Make Your Editor Cry: Amuse vs. Bemuse

Make Your Editor Cry:  Amuse vs. Bemuse

To amuse someone is to make that person laugh or otherwise keep his attention. Perhaps some of you find my dry sense of humor amusing.

To bemuse is to confuse or puzzle. You would probably bemuse your history teacher if you wrote your essay on the American Revolutionary War as a series of limericks. “There once was a Whig from Nantucket…”

Both words are gifts to the English language from the French “muse.” It’s not that surprising that a French muse would both entertain and confuse all in the same root word, is it?

If you love everything, you’re easily amused. If you enjoy making people laugh, or keeping them entertained, you like to amuse them. The word amused means “pleasantly occupied” or “entertained.” If you love cats, you’ll be amused just watching kittens frolic in a sewing box.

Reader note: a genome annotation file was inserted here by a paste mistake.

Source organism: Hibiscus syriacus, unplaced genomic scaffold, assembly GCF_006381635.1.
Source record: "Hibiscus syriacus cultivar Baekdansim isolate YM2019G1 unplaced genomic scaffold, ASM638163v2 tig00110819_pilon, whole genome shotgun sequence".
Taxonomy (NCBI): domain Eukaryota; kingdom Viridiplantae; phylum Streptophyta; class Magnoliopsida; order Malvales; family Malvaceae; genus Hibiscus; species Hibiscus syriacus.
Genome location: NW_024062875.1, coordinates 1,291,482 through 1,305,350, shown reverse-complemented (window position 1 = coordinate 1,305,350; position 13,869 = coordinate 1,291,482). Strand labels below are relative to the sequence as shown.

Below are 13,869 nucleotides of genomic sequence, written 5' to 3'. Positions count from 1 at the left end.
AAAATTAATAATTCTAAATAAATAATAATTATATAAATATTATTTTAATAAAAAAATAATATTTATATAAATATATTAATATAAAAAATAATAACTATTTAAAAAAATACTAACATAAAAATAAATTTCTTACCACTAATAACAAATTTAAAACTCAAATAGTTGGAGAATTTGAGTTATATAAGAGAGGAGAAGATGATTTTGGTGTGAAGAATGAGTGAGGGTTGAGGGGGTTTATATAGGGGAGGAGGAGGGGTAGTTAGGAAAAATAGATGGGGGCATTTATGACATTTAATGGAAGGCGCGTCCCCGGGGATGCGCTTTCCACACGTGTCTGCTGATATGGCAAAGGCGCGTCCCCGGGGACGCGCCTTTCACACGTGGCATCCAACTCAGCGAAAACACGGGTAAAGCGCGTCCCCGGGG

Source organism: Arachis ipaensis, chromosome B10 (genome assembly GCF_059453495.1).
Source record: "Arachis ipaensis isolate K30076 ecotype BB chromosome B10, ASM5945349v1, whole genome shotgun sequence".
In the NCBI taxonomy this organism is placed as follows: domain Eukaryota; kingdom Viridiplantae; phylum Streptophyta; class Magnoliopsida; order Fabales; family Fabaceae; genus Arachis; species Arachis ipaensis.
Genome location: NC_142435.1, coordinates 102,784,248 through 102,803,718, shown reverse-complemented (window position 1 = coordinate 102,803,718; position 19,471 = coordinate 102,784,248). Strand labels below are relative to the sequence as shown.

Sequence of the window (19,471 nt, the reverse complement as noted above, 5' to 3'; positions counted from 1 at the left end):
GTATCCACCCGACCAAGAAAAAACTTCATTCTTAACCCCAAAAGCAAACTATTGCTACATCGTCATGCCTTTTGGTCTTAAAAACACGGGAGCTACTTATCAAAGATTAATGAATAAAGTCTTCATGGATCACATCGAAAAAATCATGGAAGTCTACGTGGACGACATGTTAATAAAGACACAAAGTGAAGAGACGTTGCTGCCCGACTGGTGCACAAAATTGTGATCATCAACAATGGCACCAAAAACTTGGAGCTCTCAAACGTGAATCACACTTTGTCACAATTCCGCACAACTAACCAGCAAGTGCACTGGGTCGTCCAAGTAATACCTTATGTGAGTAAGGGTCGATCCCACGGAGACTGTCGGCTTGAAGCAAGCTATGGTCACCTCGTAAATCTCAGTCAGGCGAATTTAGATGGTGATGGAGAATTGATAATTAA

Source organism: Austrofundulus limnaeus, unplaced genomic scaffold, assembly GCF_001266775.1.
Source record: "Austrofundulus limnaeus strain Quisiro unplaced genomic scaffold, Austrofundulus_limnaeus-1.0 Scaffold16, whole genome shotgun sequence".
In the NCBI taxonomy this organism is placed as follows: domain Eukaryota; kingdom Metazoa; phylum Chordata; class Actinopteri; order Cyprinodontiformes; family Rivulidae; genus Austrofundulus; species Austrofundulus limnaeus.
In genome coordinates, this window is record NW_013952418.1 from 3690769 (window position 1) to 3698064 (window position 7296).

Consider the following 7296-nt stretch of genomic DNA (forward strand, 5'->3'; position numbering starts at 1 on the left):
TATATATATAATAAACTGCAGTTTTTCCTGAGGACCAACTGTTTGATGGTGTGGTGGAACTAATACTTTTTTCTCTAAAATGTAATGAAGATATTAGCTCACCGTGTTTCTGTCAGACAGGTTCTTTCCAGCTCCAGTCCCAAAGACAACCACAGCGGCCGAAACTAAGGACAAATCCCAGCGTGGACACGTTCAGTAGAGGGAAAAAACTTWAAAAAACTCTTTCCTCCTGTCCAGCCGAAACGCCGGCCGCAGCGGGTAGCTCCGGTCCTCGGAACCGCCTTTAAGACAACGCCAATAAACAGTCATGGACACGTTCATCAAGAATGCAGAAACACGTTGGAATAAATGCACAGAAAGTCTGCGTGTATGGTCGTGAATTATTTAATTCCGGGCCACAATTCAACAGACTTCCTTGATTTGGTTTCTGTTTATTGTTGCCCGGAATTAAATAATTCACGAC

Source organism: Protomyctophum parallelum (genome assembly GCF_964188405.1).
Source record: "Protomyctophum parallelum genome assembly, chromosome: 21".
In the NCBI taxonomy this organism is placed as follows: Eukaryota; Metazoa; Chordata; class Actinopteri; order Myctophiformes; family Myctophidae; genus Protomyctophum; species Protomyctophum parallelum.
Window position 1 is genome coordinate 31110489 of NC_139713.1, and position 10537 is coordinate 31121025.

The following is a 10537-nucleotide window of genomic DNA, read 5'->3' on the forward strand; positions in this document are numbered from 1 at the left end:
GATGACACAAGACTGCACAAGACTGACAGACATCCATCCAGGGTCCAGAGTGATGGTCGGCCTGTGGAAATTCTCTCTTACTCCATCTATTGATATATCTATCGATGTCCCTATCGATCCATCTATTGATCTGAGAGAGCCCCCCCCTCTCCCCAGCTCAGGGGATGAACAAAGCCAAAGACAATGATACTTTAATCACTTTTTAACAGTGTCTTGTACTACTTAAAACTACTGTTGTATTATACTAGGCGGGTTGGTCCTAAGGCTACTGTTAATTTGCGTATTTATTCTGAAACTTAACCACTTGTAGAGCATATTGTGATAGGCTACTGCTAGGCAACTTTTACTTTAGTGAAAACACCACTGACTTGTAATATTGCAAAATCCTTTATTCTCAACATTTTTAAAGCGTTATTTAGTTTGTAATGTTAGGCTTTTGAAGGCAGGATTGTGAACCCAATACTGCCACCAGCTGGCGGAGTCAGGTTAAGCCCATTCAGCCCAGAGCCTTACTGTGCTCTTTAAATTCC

Examples:

With modern state of the art special effects, there's nothing left to amuse our children.
He wrote the book to amuse Queen Mary in her captivity.

If you’re bemused, you’re muddled or preoccupied. It happens when you’re lost in thought, dazed, or overwhelmed. It’s almost always in the form bemused. It sounds a little bit like amused, but it’s not as much fun to be bemused. Usually a bemused history teacher is not really a happy history teacher .

Examples:

A misplaced comma or a sentence prematurely terminated can leave the reader bemused.
It's a look of bemused wonder mirrored only by the enigmatic stone monoliths of Easter Island.

To amuse is to entertain while to bemuse is to confuse. They really cannot be, and ought not be, used interchangeably.

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